*Home care services vary by location.
Right at Home offers in-home care to seniors and adults with disabilities who want to live independently. Most Right at Home offices are independently owned and operated, and directly employ and supervise all caregiving staff.
The U.S. Department of Housing & Urban Development (HUD) has announced that $15 million in funding will be newly available for a program aimed at helping low-income seniors continue living safely in their homes instead of needing to relocate to a nursing home or assisted living facility.
Designed to give low-income homeowners aged 62 or older the opportunity to “age in place,” the HUD’s Older Adult Home Modification Program (OAHMP) funds simple, low-cost modifications and repairs to seniors’ homes including installing grab bars, temporary wheelchair ramps, shower benches, lever-handled doorknobs, risers for chairs, updated smoke detectors, and other adaptations.
According to HUD, research has shown that, “under certain conditions, home modification can significantly reduce the risk of falling” as well as “significantly decrease disability” among community-dwelling seniors.
By improving aging residents’ safety and ability to live independently through what are known as “high-impact” modifications to their homes, the program seeks to empower seniors to remain in their homes as opposed to nursing homes or other facilities.
The OAHMP has invited eligible nonprofits, state and local governments, and public housing authorities to apply for these grants by Oct. 13, 2022. For more information, read the news release from HUD.
What To Do When Your Loved One Repeats: Verbal Repetition in Older Adults Due to Dementia or an Aging Brain
Significant changes in New York’s Medicaid law, relating to eligibility for home care benefits, are now expected to take effect as of October 1, 2022. The new rules impose a 30-month lookback period, in which all financial transactions made during this time are reviewed to determine eligibility. If any uncompensated transfers (gifts) are found during the lookback, there will be a penalty imposed. The penalty translates to a period of time in which the applicant is ineligible for Medicaid home care benefits.
Under current law, there is no lookback or penalty period for Medicaid home care benefits, which provide aides in the home for an eligible person. This differs from Medicaid nursing home benefits, which requires a five-year lookback period to qualify for benefits.
The new law was enacted in New York in 2020 but has been stayed because of the federal COVID-19 public health emergency. The federal emergency has been extended to mid-July 2022, and any pending changes in Medicaid law will be implemented October 1, 2022.
If you, or a member of your family, are considering applying for Medicaid home care benefits, you should apply for those benefits before the new law takes effect. This means that any transfers/gifts of excess funds or resources to meet the Medicaid eligibility limits should be completed before September 1, 2022.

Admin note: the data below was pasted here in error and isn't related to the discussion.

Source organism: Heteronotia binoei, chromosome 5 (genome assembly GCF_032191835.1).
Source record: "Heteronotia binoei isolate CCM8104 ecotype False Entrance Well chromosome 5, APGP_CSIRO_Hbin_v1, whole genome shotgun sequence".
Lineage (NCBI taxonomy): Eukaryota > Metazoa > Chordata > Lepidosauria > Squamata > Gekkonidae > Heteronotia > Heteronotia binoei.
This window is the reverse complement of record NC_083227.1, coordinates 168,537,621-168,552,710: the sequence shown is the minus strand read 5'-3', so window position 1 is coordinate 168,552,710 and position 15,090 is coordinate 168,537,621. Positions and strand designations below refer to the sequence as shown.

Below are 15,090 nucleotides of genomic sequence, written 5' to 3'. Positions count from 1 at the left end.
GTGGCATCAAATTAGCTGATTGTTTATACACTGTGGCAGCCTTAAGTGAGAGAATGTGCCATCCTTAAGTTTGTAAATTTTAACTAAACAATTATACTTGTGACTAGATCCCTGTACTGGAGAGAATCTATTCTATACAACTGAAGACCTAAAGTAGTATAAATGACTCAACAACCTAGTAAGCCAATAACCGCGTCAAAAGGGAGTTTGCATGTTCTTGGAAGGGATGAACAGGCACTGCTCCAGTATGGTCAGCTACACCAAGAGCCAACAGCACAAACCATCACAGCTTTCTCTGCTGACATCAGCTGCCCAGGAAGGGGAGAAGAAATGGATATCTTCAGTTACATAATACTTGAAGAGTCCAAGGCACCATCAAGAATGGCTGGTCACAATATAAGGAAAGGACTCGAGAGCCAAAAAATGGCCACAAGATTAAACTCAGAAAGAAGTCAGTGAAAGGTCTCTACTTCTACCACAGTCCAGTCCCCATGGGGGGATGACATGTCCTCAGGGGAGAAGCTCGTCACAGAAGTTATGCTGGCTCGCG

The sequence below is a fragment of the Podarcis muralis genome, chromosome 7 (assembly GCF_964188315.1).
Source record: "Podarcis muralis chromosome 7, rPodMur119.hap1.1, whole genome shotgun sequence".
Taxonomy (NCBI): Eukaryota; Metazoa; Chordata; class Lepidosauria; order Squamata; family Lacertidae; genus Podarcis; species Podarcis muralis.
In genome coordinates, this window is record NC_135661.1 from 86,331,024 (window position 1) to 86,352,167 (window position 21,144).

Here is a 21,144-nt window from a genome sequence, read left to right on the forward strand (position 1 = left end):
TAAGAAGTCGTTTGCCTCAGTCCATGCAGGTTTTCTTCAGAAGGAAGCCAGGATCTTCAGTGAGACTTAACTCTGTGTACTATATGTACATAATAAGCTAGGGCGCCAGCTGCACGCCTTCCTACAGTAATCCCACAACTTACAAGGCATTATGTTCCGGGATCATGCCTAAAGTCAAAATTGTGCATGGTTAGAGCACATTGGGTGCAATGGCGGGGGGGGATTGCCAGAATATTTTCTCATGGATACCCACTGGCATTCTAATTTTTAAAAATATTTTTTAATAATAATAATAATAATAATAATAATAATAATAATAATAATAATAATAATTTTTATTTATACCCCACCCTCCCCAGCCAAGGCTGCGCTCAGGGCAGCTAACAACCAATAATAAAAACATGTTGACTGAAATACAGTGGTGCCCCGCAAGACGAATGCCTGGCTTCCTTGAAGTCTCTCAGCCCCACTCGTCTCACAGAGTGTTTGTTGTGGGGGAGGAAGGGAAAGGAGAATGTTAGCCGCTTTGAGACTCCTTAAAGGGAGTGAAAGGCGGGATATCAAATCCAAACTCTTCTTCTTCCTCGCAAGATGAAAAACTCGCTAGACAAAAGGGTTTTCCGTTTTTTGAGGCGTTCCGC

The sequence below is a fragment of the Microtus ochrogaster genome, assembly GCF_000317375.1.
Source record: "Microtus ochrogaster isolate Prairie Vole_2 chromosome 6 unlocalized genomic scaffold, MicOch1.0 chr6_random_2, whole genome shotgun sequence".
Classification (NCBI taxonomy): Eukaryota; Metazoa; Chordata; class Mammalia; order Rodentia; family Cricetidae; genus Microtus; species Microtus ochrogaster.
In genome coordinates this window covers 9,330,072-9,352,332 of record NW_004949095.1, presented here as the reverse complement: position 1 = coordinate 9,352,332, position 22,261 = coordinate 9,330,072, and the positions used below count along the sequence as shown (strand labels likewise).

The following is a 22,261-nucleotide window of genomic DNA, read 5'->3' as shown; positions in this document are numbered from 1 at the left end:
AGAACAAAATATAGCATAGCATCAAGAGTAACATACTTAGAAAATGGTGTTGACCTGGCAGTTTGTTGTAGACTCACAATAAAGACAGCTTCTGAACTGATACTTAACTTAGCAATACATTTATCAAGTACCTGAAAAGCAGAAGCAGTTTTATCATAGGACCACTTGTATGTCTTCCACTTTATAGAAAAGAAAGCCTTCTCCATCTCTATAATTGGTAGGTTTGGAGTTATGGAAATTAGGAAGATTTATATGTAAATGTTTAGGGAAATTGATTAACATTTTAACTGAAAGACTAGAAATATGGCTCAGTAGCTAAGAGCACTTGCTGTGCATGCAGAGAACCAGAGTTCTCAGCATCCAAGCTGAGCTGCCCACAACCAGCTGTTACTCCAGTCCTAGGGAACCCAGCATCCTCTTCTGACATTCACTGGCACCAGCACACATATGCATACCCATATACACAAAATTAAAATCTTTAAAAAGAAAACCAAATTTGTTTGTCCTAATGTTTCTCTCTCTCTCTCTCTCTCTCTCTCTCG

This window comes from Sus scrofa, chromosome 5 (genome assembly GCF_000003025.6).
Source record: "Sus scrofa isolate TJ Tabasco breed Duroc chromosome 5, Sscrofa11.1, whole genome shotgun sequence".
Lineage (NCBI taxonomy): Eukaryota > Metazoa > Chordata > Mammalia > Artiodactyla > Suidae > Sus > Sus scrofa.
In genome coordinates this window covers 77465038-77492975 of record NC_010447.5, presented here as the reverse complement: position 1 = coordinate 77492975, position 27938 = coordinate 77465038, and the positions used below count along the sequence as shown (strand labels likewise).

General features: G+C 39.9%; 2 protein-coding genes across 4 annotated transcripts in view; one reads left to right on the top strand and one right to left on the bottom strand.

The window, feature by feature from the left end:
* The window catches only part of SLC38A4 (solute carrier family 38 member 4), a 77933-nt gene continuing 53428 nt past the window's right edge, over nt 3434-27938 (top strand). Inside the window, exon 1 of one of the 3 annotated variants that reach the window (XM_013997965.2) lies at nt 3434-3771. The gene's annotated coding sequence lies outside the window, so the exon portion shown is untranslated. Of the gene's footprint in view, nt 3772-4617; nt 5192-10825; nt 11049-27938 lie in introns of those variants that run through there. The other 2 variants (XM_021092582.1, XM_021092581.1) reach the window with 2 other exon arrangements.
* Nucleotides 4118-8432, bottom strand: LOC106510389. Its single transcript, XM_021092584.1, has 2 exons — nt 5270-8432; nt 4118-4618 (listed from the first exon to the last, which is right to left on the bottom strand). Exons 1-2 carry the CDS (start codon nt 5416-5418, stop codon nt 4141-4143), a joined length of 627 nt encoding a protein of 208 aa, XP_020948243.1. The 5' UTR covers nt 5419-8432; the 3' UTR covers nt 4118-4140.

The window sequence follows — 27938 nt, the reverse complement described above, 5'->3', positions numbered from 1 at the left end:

Please contact our firm, Kommer Bave & Ciccone LLP at (914) 633-7400 to arrange for a consultation if you would like to learn more about this change in eligibility law, and what you can do to preserve assets and apply for benefits. But act quickly, as the deadline is approaching.
Kommer Bave & Ciccone LLP – ATTORNEY ADVERTISING – kbcattorneys.com
Virtual CEUs from Maplewood Senior Living: “Through the Eyes of Dementia” and “Laughter as Medicine”
Presented by Maplewood Senior Living’s Memory Care Director Adena McGowan
THROUGH THE EYES OF DEMENTIA – A NEW REALITY
WEDNESDAY, MARCH 23RD | 8:00 AM EST
The best way to understand the struggles of someone living with dementia is to walk in their shoes. This course will refresh the audience on the struggles facing our dementia clients – starting with the changes that impact them just as a function of getting older, coupled with how dementia changes their senses; and how they may interpret the increasingly unfamiliar world around them.
RSVP by March 22nd below.
LAUGHTER AS MEDICINE: A NEW APPROACH TO HEALTH AND WELLNESS
WEDNESDAY, APRIL 27TH | 8:00 AM EST
As millions of Americans turn 65 each day, there will be a sharp increase in the demand for healthcare. Experts are looking to alternative medical solutions, including laughter. Research has shown that laughter can have a positive effect on health—including physical, social, and mental benefits. Adena will explain the potential for laughter as “medicine” and its wide applications.
RSVP by April 26th below.
Contact Morgan Iorio at email@example.com for more information.
On October 8, 2021, the Governor signed into the legislation amending the Domestic Relations Law and Family Court Act to expand the duty of parents to support disabled adult children until the age of 26.
“I want to stay in my home, what exactly does ‘Aging in Place’ mean?”